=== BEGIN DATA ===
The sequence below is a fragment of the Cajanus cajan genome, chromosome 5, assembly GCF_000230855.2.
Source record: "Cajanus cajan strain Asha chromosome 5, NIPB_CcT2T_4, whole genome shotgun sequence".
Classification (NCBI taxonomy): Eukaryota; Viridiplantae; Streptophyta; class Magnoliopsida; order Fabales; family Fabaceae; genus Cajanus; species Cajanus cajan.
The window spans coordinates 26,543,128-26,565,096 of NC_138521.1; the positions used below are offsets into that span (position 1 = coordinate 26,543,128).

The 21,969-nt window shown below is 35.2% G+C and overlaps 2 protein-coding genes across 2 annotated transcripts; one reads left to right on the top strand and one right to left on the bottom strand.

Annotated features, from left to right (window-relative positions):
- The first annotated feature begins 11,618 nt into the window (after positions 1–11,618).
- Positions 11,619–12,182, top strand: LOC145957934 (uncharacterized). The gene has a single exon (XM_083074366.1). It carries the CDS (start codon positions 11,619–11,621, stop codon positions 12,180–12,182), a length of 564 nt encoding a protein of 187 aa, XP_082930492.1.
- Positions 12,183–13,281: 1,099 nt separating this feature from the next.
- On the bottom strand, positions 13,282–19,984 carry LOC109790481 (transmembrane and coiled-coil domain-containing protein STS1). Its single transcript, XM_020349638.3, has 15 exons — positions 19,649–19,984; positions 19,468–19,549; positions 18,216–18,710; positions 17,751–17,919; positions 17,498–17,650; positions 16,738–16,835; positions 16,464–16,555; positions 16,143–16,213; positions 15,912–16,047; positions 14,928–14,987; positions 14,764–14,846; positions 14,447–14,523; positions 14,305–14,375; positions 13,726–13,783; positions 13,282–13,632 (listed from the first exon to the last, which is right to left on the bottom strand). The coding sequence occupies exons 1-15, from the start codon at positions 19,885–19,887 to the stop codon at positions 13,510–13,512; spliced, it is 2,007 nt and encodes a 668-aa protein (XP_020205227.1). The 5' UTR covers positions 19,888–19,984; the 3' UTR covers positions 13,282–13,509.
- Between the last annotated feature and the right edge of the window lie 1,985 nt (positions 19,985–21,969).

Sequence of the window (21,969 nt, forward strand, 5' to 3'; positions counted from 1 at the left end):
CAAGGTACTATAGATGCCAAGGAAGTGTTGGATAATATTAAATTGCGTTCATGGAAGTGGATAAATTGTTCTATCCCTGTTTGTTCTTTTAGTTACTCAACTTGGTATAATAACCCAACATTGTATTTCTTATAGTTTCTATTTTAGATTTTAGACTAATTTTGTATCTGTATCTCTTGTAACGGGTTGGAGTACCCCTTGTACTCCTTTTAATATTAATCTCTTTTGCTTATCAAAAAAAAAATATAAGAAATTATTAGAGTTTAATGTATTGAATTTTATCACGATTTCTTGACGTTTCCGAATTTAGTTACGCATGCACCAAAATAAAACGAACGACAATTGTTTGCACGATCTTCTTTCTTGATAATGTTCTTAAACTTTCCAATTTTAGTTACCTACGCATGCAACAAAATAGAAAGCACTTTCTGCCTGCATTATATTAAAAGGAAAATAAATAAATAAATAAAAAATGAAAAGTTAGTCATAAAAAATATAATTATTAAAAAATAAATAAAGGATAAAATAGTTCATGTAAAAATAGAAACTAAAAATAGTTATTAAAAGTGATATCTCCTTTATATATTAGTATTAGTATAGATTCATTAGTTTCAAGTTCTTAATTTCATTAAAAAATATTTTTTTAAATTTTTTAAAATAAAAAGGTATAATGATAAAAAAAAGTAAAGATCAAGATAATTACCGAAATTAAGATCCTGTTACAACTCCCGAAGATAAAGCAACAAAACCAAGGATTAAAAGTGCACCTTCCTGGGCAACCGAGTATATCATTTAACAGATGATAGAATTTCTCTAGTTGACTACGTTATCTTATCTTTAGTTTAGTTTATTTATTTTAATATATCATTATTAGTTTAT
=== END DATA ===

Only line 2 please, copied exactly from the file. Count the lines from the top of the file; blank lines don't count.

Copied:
Source record: "Cajanus cajan strain Asha chromosome 5, NIPB_CcT2T_4, whole genome shotgun sequence".